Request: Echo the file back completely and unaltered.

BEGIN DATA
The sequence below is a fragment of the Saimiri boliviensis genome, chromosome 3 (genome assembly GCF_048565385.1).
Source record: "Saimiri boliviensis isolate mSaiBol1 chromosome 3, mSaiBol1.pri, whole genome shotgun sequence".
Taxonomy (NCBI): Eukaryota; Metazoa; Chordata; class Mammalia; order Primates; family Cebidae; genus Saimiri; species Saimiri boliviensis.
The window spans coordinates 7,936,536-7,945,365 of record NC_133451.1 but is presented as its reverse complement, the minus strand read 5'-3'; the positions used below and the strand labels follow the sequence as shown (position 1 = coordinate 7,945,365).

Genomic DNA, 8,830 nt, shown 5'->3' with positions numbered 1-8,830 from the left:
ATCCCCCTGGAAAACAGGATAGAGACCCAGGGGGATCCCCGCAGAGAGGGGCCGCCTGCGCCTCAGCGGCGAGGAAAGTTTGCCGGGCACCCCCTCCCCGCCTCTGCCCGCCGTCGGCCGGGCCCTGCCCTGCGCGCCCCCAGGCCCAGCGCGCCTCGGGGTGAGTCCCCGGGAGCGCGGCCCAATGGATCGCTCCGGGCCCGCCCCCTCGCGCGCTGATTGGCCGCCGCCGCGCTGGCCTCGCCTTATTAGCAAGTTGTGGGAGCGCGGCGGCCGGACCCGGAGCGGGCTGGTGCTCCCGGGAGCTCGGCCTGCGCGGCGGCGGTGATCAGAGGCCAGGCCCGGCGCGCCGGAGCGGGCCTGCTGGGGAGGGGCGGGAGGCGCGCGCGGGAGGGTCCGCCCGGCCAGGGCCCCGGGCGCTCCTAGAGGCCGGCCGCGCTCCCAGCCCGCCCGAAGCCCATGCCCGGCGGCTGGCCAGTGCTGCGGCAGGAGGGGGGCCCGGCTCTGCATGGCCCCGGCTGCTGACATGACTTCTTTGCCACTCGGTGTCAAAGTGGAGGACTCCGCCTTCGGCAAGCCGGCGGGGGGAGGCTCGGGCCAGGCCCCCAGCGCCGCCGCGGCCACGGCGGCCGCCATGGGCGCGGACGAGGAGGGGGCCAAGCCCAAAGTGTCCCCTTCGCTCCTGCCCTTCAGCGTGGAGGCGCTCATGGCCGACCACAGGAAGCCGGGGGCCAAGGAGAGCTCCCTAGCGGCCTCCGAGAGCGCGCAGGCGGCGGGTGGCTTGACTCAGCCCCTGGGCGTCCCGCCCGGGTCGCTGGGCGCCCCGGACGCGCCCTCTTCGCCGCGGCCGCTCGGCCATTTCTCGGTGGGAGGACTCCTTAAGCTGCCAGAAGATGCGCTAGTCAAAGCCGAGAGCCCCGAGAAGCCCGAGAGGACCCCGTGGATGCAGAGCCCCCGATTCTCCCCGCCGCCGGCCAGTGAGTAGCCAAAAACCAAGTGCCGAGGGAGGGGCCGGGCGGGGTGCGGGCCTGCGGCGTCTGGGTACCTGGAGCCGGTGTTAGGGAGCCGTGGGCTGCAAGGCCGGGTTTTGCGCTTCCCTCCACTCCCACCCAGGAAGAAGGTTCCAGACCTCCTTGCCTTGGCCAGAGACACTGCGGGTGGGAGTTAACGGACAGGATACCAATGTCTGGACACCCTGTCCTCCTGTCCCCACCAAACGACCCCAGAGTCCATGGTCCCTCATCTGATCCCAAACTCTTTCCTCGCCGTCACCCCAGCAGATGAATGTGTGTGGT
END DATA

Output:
The sequence below is a fragment of the Saimiri boliviensis genome, chromosome 3 (genome assembly GCF_048565385.1).
Source record: "Saimiri boliviensis isolate mSaiBol1 chromosome 3, mSaiBol1.pri, whole genome shotgun sequence".
Taxonomy (NCBI): Eukaryota; Metazoa; Chordata; class Mammalia; order Primates; family Cebidae; genus Saimiri; species Saimiri boliviensis.
The window spans coordinates 7,936,536-7,945,365 of record NC_133451.1 but is presented as its reverse complement, the minus strand read 5'-3'; the positions used below and the strand labels follow the sequence as shown (position 1 = coordinate 7,945,365).

Genomic DNA, 8,830 nt, shown 5'->3' with positions numbered 1-8,830 from the left:
ATCCCCCTGGAAAACAGGATAGAGACCCAGGGGGATCCCCGCAGAGAGGGGCCGCCTGCGCCTCAGCGGCGAGGAAAGTTTGCCGGGCACCCCCTCCCCGCCTCTGCCCGCCGTCGGCCGGGCCCTGCCCTGCGCGCCCCCAGGCCCAGCGCGCCTCGGGGTGAGTCCCCGGGAGCGCGGCCCAATGGATCGCTCCGGGCCCGCCCCCTCGCGCGCTGATTGGCCGCCGCCGCGCTGGCCTCGCCTTATTAGCAAGTTGTGGGAGCGCGGCGGCCGGACCCGGAGCGGGCTGGTGCTCCCGGGAGCTCGGCCTGCGCGGCGGCGGTGATCAGAGGCCAGGCCCGGCGCGCCGGAGCGGGCCTGCTGGGGAGGGGCGGGAGGCGCGCGCGGGAGGGTCCGCCCGGCCAGGGCCCCGGGCGCTCCTAGAGGCCGGCCGCGCTCCCAGCCCGCCCGAAGCCCATGCCCGGCGGCTGGCCAGTGCTGCGGCAGGAGGGGGGCCCGGCTCTGCATGGCCCCGGCTGCTGACATGACTTCTTTGCCACTCGGTGTCAAAGTGGAGGACTCCGCCTTCGGCAAGCCGGCGGGGGGAGGCTCGGGCCAGGCCCCCAGCGCCGCCGCGGCCACGGCGGCCGCCATGGGCGCGGACGAGGAGGGGGCCAAGCCCAAAGTGTCCCCTTCGCTCCTGCCCTTCAGCGTGGAGGCGCTCATGGCCGACCACAGGAAGCCGGGGGCCAAGGAGAGCTCCCTAGCGGCCTCCGAGAGCGCGCAGGCGGCGGGTGGCTTGACTCAGCCCCTGGGCGTCCCGCCCGGGTCGCTGGGCGCCCCGGACGCGCCCTCTTCGCCGCGGCCGCTCGGCCATTTCTCGGTGGGAGGACTCCTTAAGCTGCCAGAAGATGCGCTAGTCAAAGCCGAGAGCCCCGAGAAGCCCGAGAGGACCCCGTGGATGCAGAGCCCCCGATTCTCCCCGCCGCCGGCCAGTGAGTAGCCAAAAACCAAGTGCCGAGGGAGGGGCCGGGCGGGGTGCGGGCCTGCGGCGTCTGGGTACCTGGAGCCGGTGTTAGGGAGCCGTGGGCTGCAAGGCCGGGTTTTGCGCTTCCCTCCACTCCCACCCAGGAAGAAGGTTCCAGACCTCCTTGCCTTGGCCAGAGACACTGCGGGTGGGAGTTAACGGACAGGATACCAATGTCTGGACACCCTGTCCTCCTGTCCCCACCAAACGACCCCAGAGTCCATGGTCCCTCATCTGATCCCAAACTCTTTCCTCGCCGTCACCCCAGCAGATGAATGTGTGTGGT